As I flip through one of the four airplane magazines from the seat pocket in front of me, I catch myself staring at a tropical beach photo -- you know, the one's you see in travel magazines that have a dozen or so straw umbrellas hovering over lounge chairs, nestled on a beautiful sandy beach overlooking a blue-green ocean.
Suddenly, I realize that I now have the freedom to go to those places. I no longer have to dream about them like everybody else.
It was an exhilarating feeling of absolute adventure -- sort of like what you feel on day one of a two-week vacation, only amplified to encompass an entire lifetime.
I'm writing this post from a WiFi lounge in London's Heathrow airport, waiting for my connecting flight to Bangalore, India. A few short months ago, I never could have imagined myself being here in London.
Now here I am, sitting among dozens of fellow travelers -- some traveling for work, some for pleasure, and perhaps even some nomadic travelers like myself, headed to an unfamiliar place on a mission to rediscover themselves.
The twenty-three hour journey to India is giving me plenty of time to think about the impact this lifestyle change is going to have on my life. Every time I look around the airport and realize that I'm not traveling for work or vacation like most of the people around me, I get this twisted feeling in my stomach when I realize that this freedom is my life now.
The entire world is knocking at my door and nothing can stop me from greeting it.
I'm living the dream I've had since I was thirteen.
I'm a world traveling, nomadic explorer!
When you've got a calling -- when every ounce of your existence is telling you to do something -- there comes a point where you can no longer ignore it. I reached that point where I simply couldn't put this off any longer. Holding it back -- holding it all inside -- was beginning to destroy me. It felt as though my entire life was being slowly extinguished.
But the transition up to this point wasn't easy.
I left a secure job with great coworkers, got rid of my only means of transportation, and reduced my physical possessions further than I thought possible. With no travel experience outside the United States, I'm now on my way to the opposite side of the planet toting just a single backpack and the clothes on my back.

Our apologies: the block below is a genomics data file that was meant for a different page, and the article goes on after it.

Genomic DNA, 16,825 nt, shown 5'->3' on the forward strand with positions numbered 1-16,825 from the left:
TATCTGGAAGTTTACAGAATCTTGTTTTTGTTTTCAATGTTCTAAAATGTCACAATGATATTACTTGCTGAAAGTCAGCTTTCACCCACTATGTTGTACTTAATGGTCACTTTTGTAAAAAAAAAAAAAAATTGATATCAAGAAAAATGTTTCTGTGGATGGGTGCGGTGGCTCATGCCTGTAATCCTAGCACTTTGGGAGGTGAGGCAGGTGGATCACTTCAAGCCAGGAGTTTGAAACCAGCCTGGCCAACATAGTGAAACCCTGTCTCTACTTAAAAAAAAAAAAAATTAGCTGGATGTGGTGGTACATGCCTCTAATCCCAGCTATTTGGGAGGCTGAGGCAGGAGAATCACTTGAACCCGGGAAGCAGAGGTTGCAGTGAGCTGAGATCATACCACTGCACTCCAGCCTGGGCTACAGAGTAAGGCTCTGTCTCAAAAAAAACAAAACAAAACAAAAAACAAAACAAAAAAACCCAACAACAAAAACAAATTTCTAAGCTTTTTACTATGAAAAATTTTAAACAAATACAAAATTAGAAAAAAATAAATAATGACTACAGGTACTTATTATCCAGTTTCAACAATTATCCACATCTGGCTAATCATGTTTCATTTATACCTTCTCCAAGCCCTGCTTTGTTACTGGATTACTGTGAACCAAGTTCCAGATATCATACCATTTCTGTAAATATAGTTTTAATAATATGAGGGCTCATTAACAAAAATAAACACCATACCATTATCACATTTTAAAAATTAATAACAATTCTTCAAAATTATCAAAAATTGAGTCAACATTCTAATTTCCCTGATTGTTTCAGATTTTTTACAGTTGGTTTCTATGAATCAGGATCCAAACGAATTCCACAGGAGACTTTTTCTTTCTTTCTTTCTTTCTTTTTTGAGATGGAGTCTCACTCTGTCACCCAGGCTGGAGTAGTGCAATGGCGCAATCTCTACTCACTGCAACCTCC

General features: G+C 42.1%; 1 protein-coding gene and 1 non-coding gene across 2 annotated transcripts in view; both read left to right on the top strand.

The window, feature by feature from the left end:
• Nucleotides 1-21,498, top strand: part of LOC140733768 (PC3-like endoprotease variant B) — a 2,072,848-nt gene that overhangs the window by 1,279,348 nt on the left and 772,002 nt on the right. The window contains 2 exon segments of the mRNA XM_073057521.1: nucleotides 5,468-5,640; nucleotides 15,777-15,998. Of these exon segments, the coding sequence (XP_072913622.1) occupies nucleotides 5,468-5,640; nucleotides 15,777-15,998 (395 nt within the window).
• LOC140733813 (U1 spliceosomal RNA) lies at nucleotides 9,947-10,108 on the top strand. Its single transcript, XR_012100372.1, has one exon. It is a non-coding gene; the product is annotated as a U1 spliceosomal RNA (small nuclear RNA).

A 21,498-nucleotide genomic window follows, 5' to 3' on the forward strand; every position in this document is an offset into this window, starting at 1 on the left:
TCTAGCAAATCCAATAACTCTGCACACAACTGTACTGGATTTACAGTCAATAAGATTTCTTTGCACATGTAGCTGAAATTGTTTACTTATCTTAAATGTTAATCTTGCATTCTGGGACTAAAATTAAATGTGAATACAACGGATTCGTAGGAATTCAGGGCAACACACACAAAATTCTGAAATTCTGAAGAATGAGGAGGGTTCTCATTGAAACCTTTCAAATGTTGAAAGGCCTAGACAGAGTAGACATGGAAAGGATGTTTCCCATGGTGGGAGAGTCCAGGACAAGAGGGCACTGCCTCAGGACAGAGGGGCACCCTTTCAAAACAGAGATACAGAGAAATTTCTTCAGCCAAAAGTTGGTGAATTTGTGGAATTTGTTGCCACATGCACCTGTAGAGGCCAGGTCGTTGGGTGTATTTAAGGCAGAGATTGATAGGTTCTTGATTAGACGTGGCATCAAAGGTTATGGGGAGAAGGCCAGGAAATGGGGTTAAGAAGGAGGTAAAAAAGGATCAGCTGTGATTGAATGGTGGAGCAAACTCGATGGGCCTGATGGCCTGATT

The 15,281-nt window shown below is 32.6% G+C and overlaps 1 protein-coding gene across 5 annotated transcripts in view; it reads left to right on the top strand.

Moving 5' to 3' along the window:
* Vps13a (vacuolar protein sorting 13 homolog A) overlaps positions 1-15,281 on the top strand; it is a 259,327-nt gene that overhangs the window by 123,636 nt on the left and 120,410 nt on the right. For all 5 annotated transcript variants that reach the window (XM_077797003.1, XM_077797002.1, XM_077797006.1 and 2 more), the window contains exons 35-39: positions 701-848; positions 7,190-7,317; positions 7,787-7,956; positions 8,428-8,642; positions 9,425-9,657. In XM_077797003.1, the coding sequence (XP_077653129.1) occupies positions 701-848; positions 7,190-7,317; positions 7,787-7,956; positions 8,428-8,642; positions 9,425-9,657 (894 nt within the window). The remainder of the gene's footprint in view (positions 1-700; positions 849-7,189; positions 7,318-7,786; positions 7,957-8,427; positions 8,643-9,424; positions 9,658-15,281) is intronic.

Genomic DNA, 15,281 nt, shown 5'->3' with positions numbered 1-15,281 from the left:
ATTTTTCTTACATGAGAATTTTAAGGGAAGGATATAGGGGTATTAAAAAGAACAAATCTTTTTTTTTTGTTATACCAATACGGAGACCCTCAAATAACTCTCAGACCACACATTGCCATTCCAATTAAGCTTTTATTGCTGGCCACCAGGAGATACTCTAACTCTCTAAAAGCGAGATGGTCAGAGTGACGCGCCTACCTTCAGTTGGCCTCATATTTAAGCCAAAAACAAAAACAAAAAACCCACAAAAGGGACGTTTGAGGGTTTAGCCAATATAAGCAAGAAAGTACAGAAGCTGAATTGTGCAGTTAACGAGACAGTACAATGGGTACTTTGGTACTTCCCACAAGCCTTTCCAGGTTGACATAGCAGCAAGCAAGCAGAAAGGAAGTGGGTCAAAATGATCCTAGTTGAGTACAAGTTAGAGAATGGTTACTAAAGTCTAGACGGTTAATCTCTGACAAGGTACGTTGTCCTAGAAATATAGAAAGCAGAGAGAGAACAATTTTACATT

The most difficult part of this transition, however, has been the emotional impact its had on those I love. Nobody likes to intentionally inflict pain on others -- even if it's indirect and will result in your own eventual happiness. It still feels wrong.
When I have tough decisions to make -- when I'm feeling certain conflicts inside -- I don't resort to emotional decisions. I rely on what my morals and my instincts tell me is right and wrong. Sometimes things work out for the better. Sometimes they don't. But whatever happens, I always know that my actions were based on decisions that were made by being true to myself; by being honest with myself.
Being honest and true to myself is very important to me.
What good are we as human beings if we cannot even be honest and true to ourselves? If we cannot even trust our own instinct or listen to our inner calling, what right do we have to exist?
There's only one person who's going to change your life for the better. There's only one person who is really going to make you happy. There's only one person who will make you free.
That person is you.
You cannot rely or depend on anyone but yourself. You have to trust yourself to handle any situation that gets thrown at you. You will handle it. You might make the wrong choices and you might fail miserably, but you'll handle it. And when you come out the other side, you will have learned something. You will have grown. You will have improved.
You have to be ready to accept failure. You have to accept that you don't know a damn thing.
The only way you're going to learn is by failing. Over and over and over. Accept that and suddenly you have no limits. Suddenly there is nothing stopping you from doing what you love. Suddenly the impossible seems doable. Suddenly life has more meaning. Suddenly you are the owner of your happiness.
Travel Update: Be sure to check out The Plan: 6 Months, 3 Countries, and $3,000.
My grandfather passed away in his sleep last Thursday at the age of seventy.
I clearly remember the very last time I saw him. It was three weeks prior to his passing. He shook my hand, as he always did, and asked how I was doing. I only saw him for a brief moment but now that moment is burned into my memory.
The days following his passing were noticeably, and understandably, tough on my mom, grandma, and my aunts and uncles. It was the first time I had seen many of my relatives cry. I was so impressed by my grandmothers strength. At one point, when she started crying into my shoulder, she held back and said "look at me, crying like a little child".
In life, choose happiness. Reserve your sadness for the afterlife.